Please CONSIDER the potential health effects of the use of cloth face masks. I have learned of one incident where a worker in the waste management arena was REQUIRED to use a cloth face mask provided by the employer in order to work at a facility. When the worker later collapsed and hit his head on a piece of equipment which required stitches, the employer's safety representative questioned whether the accident was recordable according to OSHA (It is.). During the investigation, the worker reported that his physician had told him that he was "borderline" for Chronic Obstructive Pulmonary Disease, and that he reported that he continued to smoke cigarettes. DId the restriction of his breathing result in his collapse? Without medical approval, any required respiratory protective equipment could be an OSHA violation and could be the reason for his collapse. In addition, since the cloth face masks were manufactured using unapproved materials at a home sewing shop, the employer and manufacturer may be liable for health effects.
--- For more information about the DCHAS-L e-mail list, contact the Divisional membership chair at membership**At_Symbol_Here**dchas.org Follow us on Twitter **At_Symbol_Here**acsdchasThank you all for your responses. Indeed, I'm interested in your thoughts for the use of cloth masks in "lab spaces". I appreciate everyone's feedback. Adding to the list below, is the consideration of which fabric to use, which someone mentioned earlier (cotton vs. polyester or flame retardant,...). And glad to see there is a vendor selling FR masks.Best Regards,Yamy----------------Yamaira I. Gonzalez, Ph.D.Lab Safety CoordinatorUniversity of DelawareNewark, DE 19716On Wednesday, May 6, 2020, 01:45:03 PM EDT, Stuart, Ralph <ralph.stuart**At_Symbol_Here**keene.edu> wrote:> >It would be helpful if AIHA or ACS could release a statement on the use of cloth masks in laboratories.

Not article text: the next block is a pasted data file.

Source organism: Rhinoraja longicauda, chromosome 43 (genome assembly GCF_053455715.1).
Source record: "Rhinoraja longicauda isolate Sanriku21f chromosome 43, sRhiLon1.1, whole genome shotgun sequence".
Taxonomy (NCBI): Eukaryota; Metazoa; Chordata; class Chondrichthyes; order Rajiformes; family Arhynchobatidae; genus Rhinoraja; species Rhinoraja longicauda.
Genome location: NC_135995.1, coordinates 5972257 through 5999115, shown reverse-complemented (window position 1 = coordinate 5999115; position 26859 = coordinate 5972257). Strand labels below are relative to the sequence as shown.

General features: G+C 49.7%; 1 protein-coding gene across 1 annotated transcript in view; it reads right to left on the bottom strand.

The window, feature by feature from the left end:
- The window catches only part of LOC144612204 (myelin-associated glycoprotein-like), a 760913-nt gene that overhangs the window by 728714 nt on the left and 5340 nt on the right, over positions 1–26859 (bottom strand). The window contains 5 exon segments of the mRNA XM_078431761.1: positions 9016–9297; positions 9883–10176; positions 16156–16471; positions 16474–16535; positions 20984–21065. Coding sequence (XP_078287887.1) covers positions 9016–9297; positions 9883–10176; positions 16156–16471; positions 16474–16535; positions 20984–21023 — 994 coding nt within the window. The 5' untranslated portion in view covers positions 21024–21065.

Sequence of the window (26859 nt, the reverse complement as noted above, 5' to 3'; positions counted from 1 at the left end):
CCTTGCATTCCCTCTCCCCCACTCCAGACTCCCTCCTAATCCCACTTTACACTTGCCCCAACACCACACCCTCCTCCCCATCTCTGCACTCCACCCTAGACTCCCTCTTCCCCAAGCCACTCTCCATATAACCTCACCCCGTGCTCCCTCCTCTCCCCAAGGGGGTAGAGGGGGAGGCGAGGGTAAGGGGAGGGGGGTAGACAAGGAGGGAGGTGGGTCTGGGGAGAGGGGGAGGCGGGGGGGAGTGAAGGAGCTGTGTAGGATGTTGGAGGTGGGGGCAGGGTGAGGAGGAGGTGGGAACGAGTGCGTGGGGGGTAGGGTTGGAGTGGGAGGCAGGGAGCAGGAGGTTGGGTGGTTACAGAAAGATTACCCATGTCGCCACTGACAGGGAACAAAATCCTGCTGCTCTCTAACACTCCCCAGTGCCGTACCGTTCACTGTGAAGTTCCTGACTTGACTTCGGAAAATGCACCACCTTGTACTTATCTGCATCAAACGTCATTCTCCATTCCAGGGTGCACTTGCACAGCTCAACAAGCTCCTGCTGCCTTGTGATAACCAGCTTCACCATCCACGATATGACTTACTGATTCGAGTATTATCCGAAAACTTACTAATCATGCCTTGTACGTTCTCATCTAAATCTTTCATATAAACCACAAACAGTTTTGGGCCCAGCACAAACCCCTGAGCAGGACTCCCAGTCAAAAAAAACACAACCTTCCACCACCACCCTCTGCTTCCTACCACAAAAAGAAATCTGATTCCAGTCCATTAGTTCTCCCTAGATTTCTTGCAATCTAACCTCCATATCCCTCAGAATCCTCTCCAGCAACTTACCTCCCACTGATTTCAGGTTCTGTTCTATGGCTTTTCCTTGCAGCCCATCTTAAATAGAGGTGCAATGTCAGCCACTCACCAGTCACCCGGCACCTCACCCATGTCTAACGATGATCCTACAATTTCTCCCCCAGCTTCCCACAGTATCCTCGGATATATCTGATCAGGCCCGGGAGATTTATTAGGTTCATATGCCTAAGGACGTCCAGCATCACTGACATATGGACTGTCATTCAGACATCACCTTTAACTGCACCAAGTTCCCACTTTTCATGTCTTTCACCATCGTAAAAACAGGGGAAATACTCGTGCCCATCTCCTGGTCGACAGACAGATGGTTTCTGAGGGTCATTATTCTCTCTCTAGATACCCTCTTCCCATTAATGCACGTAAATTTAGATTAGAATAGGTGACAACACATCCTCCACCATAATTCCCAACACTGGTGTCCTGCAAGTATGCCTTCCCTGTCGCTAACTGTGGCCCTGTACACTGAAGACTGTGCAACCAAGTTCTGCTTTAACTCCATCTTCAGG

The problem I see with this relates to most of the issues you mention: the definition of "laboratories" is so broad that developing a statement beyond the broad advice that CDC produces is a significant challenge. Even within a chemistry department, organic labs, analytic labs and teaching labs present three very different risk scenarios and people are likely to be moving seamlessly among them. I've had enough experience with trying to develop a glove usage policy for a diverse lab setting to wonder if we'll get much further with masks. This is particularly true since, as you point out, the purpose of cloth masks is unclear, both to safety professionals and the public.
There is also the down side of cloth masks as with any PPE, to consider:
1. fogging of eyewear, whether prescription or safety
2. developing and maintaining an awareness of the importance of proper fit
3. interference with verbal clear communication with labmates
4. identifying appropriate decontamination and reuse protocols for the masks after use (someone compared a used mask to a used diaper, without the color indicator to indicate a contamination problem)
Thanks for helping us to think through this challenge.
Ralph Stuart, CIH, CCHO
Environmental Safety Manager
Keene State College
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